Virtual Waiting Room Turned on by Default
Going forward, the virtual waiting room feature will be automatically turned on by default. The Waiting Room is just like it sounds: It’s a virtual staging area that prevents people from joining a meeting until the host is ready. 

How do I admit participants into my meeting? 
It’s simple. As the host, once you’ve joined, you’ll begin to see the number of participants in your waiting room within the Manage Participants icon. Select Manage Participants to view the full list of participants then, you’ll have the option to admit individually by selecting the blue Admit button or all at once with the Admit All option on the top right-hand side of your screen.  For step-by-step instructions, please watch this 2-minute video.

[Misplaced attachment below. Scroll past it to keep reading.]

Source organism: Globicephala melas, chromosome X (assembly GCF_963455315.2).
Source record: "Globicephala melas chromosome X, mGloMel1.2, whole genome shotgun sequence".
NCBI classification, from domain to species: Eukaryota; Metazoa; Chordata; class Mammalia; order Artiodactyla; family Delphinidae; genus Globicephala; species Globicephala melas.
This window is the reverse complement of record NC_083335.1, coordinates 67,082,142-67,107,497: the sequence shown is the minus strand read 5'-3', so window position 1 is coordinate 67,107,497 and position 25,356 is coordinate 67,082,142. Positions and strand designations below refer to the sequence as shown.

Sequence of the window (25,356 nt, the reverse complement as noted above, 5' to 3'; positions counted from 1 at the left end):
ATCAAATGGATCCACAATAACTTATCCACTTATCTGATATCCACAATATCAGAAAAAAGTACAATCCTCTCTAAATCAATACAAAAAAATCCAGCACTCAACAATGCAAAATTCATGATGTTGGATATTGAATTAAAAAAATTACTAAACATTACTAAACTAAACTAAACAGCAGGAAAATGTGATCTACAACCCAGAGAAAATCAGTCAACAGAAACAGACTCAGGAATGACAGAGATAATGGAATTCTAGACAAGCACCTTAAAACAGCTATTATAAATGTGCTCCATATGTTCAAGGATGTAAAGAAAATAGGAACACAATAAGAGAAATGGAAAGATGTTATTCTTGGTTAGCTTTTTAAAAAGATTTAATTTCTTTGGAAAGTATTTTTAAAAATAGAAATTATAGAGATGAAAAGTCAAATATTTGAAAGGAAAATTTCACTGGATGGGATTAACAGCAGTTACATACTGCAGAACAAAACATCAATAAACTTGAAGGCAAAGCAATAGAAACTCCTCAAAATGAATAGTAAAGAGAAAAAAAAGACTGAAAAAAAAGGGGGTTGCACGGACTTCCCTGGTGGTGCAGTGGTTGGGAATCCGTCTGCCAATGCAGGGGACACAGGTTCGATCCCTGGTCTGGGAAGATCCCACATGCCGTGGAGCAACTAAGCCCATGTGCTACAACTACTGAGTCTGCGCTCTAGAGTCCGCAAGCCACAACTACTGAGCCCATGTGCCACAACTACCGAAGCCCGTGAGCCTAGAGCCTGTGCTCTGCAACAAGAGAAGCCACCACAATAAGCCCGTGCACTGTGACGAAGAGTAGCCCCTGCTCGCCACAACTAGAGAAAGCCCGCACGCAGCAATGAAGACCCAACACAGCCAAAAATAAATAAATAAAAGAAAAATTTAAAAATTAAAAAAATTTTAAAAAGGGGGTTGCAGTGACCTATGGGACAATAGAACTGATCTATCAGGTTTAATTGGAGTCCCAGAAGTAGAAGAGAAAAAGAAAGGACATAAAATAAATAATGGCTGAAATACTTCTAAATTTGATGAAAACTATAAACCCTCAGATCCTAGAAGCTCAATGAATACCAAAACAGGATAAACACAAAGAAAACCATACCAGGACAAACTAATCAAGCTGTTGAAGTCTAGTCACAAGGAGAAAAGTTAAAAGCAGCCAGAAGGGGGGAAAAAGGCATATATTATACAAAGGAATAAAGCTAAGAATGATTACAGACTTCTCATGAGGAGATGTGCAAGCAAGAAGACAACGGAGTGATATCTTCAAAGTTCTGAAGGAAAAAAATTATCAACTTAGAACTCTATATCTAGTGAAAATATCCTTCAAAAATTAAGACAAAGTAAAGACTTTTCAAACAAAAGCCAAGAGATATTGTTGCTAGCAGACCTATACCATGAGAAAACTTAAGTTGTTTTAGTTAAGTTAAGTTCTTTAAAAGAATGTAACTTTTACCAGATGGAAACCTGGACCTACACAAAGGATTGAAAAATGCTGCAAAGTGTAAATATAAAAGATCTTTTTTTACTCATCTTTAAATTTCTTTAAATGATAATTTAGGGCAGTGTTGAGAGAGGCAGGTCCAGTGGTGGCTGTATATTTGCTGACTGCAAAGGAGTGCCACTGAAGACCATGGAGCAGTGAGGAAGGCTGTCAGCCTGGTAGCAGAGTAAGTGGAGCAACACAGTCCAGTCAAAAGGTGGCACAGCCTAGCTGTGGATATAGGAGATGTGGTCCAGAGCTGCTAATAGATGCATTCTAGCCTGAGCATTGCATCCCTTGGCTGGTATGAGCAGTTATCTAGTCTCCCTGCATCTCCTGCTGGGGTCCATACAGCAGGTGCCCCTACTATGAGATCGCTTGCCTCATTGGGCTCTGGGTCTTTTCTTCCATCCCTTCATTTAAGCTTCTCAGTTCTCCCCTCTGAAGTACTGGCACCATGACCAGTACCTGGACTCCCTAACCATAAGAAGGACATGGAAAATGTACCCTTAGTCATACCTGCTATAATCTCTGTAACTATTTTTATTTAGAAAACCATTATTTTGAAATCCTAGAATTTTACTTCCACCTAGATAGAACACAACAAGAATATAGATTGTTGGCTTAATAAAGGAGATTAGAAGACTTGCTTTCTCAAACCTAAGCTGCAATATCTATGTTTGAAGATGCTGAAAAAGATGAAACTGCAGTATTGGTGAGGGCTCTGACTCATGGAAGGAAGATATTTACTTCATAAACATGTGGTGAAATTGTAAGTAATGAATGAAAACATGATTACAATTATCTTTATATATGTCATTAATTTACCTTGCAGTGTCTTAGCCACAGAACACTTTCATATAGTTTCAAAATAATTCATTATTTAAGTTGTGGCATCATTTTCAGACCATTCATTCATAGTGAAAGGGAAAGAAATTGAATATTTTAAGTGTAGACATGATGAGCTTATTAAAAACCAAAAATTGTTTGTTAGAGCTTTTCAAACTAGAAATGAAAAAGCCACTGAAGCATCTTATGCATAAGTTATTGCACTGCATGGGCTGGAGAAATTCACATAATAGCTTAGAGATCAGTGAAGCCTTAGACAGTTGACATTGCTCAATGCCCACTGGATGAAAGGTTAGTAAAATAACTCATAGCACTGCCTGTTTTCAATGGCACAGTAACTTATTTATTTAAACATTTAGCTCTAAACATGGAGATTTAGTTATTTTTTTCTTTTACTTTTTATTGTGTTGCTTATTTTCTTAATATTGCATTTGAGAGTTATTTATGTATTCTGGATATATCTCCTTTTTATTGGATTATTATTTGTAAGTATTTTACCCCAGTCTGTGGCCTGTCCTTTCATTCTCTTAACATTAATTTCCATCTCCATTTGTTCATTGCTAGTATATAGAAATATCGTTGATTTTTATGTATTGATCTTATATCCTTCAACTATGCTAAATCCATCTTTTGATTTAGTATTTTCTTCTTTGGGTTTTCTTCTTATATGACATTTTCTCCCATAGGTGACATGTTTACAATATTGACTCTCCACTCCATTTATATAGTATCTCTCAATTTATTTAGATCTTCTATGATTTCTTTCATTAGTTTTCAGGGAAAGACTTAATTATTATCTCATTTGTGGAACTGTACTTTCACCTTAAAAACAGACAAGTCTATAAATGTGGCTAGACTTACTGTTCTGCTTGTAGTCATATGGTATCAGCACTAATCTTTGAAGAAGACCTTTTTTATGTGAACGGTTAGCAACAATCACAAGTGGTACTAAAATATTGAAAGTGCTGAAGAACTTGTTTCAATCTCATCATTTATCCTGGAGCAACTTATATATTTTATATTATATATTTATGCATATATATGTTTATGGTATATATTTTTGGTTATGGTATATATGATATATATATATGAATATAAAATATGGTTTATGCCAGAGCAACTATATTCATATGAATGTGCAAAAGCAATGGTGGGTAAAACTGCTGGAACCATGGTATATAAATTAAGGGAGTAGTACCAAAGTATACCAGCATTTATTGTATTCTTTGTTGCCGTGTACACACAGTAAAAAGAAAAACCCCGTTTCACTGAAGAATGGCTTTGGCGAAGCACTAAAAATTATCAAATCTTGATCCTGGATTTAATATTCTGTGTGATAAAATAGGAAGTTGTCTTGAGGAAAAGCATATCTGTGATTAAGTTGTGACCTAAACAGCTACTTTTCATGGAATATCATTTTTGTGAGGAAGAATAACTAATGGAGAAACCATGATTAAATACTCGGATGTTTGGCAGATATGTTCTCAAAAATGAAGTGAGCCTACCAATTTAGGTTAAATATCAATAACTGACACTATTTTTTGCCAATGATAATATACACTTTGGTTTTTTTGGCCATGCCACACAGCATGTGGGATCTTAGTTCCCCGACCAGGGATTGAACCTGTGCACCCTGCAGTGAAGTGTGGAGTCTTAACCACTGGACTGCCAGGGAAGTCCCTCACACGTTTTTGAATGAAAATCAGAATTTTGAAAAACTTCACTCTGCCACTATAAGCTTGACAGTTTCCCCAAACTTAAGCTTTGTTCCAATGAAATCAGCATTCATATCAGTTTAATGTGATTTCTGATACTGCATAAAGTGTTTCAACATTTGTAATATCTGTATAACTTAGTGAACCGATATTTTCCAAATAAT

Check out these resources to learn How to Manage Your Waiting Room and Secure Your Meetings with Virtual Waiting Rooms.

For more information on how to leverage passwords and Waiting Rooms to secure your meetings, please visit our Knowledge Center, attend a daily live demo, or visit our Blog.

Please reach out to our Support Team if you have any questions at support@zoom.us.Medicare Issue

Medicare has made several changes in the past few days, revising some previous guidance. Below are some of the most important changes. To see the latest guidance, go to https://www.cms.gov/newsroom/fact-sheets/additional-backgroundsweeping-regulatory-changes-help-us-healthcare-system-address-covid-19-patient 

2. Medicare Coding – the Medicare coding for psychotherapy continues to be in flux.  Here is Guidance which came out today saying we should now use the POS we would have used had the service been provided in person, e.g., “11” for in-office psychotherapy, and the modifier “95”: